The health insurers' position is bolstered by a January, 2012, report from the Robert Woods Johnson Foundation by Matthew Buettgens and Caitlin Carroll entitled Eliminating the Individual Mandate: Effects on Premiums, Coverage, and Uncompensated Care. Buettgens and Carroll estimate that if the individual mandate is eliminated health insurance premiums would increase between 10% and 25% and the number of uninsured persons would increase by more than 50%.

There may be alternatives to the individual mandate. There may be other ways to encourage people to purchase health insurance. But the bottom line is that if the individual mandate is stuck down, guaranteed coverage and community rating will disappear with it.  People who are unable to procure or afford health insurance will either have to go without medical care or the taxpayers will have to pick up the tab.

Wilson Huhn is a professor of Constitutional Law at The University of Akron School of Law.


larry d. March 23, 2012 at 11:05 am

If there's no mandate, the insurance industry disappears because ObamaCare is completely unsustainable unless the federal government puts a gun to the head of the citizenry. The fact that they insist a mandate must be part of ObamaCare does not suggest that they "embrace" mandates, ObamaCare or any part of it.

larry d. March 23, 2012 at 11:37 am

Here's a good list of more fibs you might want to regurgitate leading up to the decision. I'm also wondering what rationale you've concocted to make yourself believe Kagan shouldn't recuse herself on this one. Maybe because she isn't black?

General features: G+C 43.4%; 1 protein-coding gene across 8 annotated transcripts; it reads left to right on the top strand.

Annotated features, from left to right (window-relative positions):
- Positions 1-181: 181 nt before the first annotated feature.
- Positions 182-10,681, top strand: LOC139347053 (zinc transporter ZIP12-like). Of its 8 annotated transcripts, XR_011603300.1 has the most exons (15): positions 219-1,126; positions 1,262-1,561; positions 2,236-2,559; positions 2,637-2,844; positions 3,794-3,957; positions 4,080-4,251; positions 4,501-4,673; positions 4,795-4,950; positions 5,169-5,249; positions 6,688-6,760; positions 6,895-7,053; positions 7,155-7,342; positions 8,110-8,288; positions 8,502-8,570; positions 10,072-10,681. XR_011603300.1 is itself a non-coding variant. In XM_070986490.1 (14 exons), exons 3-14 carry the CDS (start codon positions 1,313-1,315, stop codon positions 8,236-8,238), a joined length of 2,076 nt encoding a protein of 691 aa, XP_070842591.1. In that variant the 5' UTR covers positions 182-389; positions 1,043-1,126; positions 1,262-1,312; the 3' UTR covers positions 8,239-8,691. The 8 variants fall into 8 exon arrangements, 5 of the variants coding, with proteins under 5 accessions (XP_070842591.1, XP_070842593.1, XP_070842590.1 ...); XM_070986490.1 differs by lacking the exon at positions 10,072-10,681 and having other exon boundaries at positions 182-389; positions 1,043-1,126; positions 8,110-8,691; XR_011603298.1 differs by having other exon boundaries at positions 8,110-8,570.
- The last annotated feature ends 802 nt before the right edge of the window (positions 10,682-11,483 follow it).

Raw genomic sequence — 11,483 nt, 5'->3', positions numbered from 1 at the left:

Obamacare: It’s a big, disastrous deal
Democrats’ dissembling over costs is coming to light

"Joe Biden may not always have complete command of the facts. Franklin D. Roosevelt did not hold his fireside chats on television. The word ‘jobs’ does not have three letters. And you do not need a slight Indian accent to shop at 7-Eleven or Dunkin’ Donuts. But give the vice president credit – his description of Obamacare is spot-on: “This is a big [expletive] deal.”

Yes, it is, Joe.

In a 2010 column titled “Obamacare’s unkeepable promises,” I compiled the top Obamacare lies that the president and other Democrats deployed. As I’ve said before, we did not get here because of simple distortions or exaggerations or even misrepresentations. Obamacare is the product of statements known by their makers to be untrue and meant to deceive – lies. Two years after the president signed his health care takeover into law, the enormity of those lies continues to grow.

“No matter how we reform health care, we will keep this promise to the American people. If you like your doctor, you will be able to keep your doctor, period. If you like your health care plan, you’ll be able to keep your health care plan, period. No one will take it away, no matter what.”